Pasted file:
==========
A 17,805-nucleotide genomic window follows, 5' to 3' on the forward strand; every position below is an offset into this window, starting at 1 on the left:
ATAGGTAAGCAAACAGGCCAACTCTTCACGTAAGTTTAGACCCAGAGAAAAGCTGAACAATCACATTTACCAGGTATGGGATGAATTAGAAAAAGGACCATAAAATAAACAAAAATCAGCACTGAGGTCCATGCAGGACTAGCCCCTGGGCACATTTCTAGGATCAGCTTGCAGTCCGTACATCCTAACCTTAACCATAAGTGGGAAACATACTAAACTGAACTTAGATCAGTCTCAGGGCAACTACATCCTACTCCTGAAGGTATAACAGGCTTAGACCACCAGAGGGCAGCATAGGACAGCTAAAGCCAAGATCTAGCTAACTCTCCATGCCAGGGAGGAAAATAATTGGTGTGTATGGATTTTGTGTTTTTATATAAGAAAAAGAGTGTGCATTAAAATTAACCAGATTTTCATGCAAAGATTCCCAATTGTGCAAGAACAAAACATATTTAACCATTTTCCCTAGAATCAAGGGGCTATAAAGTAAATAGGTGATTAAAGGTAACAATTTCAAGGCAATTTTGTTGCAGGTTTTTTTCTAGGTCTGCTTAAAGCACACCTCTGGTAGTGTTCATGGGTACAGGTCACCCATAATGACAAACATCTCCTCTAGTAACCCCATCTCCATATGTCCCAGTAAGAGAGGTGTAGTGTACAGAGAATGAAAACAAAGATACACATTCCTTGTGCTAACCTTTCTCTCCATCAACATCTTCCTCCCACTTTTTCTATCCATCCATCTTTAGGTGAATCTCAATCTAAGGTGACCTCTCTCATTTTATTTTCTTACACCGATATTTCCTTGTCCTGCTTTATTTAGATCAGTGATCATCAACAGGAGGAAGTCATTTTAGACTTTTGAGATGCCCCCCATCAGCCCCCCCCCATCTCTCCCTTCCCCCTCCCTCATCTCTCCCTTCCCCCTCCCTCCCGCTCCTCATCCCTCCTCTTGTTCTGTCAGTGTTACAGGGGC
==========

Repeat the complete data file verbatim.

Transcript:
A 17,805-nucleotide genomic window follows, 5' to 3' on the forward strand; every position below is an offset into this window, starting at 1 on the left:
ATAGGTAAGCAAACAGGCCAACTCTTCACGTAAGTTTAGACCCAGAGAAAAGCTGAACAATCACATTTACCAGGTATGGGATGAATTAGAAAAAGGACCATAAAATAAACAAAAATCAGCACTGAGGTCCATGCAGGACTAGCCCCTGGGCACATTTCTAGGATCAGCTTGCAGTCCGTACATCCTAACCTTAACCATAAGTGGGAAACATACTAAACTGAACTTAGATCAGTCTCAGGGCAACTACATCCTACTCCTGAAGGTATAACAGGCTTAGACCACCAGAGGGCAGCATAGGACAGCTAAAGCCAAGATCTAGCTAACTCTCCATGCCAGGGAGGAAAATAATTGGTGTGTATGGATTTTGTGTTTTTATATAAGAAAAAGAGTGTGCATTAAAATTAACCAGATTTTCATGCAAAGATTCCCAATTGTGCAAGAACAAAACATATTTAACCATTTTCCCTAGAATCAAGGGGCTATAAAGTAAATAGGTGATTAAAGGTAACAATTTCAAGGCAATTTTGTTGCAGGTTTTTTTCTAGGTCTGCTTAAAGCACACCTCTGGTAGTGTTCATGGGTACAGGTCACCCATAATGACAAACATCTCCTCTAGTAACCCCATCTCCATATGTCCCAGTAAGAGAGGTGTAGTGTACAGAGAATGAAAACAAAGATACACATTCCTTGTGCTAACCTTTCTCTCCATCAACATCTTCCTCCCACTTTTTCTATCCATCCATCTTTAGGTGAATCTCAATCTAAGGTGACCTCTCTCATTTTATTTTCTTACACCGATATTTCCTTGTCCTGCTTTATTTAGATCAGTGATCATCAACAGGAGGAAGTCATTTTAGACTTTTGAGATGCCCCCCATCAGCCCCCCCCCATCTCTCCCTTCCCCCTCCCTCATCTCTCCCTTCCCCCTCCCTCCCGCTCCTCATCCCTCCTCTTGTTCTGTCAGTGTTACAGGGGC